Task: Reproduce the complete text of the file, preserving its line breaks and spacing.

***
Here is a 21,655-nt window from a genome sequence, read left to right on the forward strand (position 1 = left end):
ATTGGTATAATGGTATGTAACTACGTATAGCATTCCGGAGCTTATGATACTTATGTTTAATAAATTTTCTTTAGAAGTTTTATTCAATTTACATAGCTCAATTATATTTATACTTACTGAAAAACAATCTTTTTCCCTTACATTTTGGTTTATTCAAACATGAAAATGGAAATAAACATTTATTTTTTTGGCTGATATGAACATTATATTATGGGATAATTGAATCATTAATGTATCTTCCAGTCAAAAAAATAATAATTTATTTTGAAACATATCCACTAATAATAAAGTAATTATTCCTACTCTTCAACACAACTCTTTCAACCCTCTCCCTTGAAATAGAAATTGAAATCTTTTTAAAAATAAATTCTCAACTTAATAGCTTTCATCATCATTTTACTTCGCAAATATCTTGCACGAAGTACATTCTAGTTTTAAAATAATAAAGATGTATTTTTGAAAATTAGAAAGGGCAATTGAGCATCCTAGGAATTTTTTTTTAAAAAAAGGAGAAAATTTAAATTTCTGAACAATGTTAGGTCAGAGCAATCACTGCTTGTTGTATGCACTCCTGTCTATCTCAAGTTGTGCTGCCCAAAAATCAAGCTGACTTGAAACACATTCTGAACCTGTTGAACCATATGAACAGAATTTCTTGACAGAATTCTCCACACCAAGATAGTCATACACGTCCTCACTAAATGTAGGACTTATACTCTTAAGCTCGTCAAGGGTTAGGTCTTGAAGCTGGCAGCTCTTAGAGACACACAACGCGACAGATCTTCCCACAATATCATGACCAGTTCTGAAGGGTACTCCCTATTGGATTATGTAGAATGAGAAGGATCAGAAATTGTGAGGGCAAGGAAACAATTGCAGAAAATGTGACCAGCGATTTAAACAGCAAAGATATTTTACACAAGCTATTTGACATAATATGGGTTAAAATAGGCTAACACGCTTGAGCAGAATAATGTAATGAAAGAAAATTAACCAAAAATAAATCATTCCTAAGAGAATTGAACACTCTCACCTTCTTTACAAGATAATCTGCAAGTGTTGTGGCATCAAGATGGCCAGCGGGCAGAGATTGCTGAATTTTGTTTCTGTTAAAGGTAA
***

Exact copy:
Here is a 21,655-nt window from a genome sequence, read left to right on the forward strand (position 1 = left end):
ATTGGTATAATGGTATGTAACTACGTATAGCATTCCGGAGCTTATGATACTTATGTTTAATAAATTTTCTTTAGAAGTTTTATTCAATTTACATAGCTCAATTATATTTATACTTACTGAAAAACAATCTTTTTCCCTTACATTTTGGTTTATTCAAACATGAAAATGGAAATAAACATTTATTTTTTTGGCTGATATGAACATTATATTATGGGATAATTGAATCATTAATGTATCTTCCAGTCAAAAAAATAATAATTTATTTTGAAACATATCCACTAATAATAAAGTAATTATTCCTACTCTTCAACACAACTCTTTCAACCCTCTCCCTTGAAATAGAAATTGAAATCTTTTTAAAAATAAATTCTCAACTTAATAGCTTTCATCATCATTTTACTTCGCAAATATCTTGCACGAAGTACATTCTAGTTTTAAAATAATAAAGATGTATTTTTGAAAATTAGAAAGGGCAATTGAGCATCCTAGGAATTTTTTTTTAAAAAAAGGAGAAAATTTAAATTTCTGAACAATGTTAGGTCAGAGCAATCACTGCTTGTTGTATGCACTCCTGTCTATCTCAAGTTGTGCTGCCCAAAAATCAAGCTGACTTGAAACACATTCTGAACCTGTTGAACCATATGAACAGAATTTCTTGACAGAATTCTCCACACCAAGATAGTCATACACGTCCTCACTAAATGTAGGACTTATACTCTTAAGCTCGTCAAGGGTTAGGTCTTGAAGCTGGCAGCTCTTAGAGACACACAACGCGACAGATCTTCCCACAATATCATGACCAGTTCTGAAGGGTACTCCCTATTGGATTATGTAGAATGAGAAGGATCAGAAATTGTGAGGGCAAGGAAACAATTGCAGAAAATGTGACCAGCGATTTAAACAGCAAAGATATTTTACACAAGCTATTTGACATAATATGGGTTAAAATAGGCTAACACGCTTGAGCAGAATAATGTAATGAAAGAAAATTAACCAAAAATAAATCATTCCTAAGAGAATTGAACACTCTCACCTTCTTTACAAGATAATCTGCAAGTGTTGTGGCATCAAGATGGCCAGCGGGCAGAGATTGCTGAATTTTGTTTCTGTTAAAGGTAA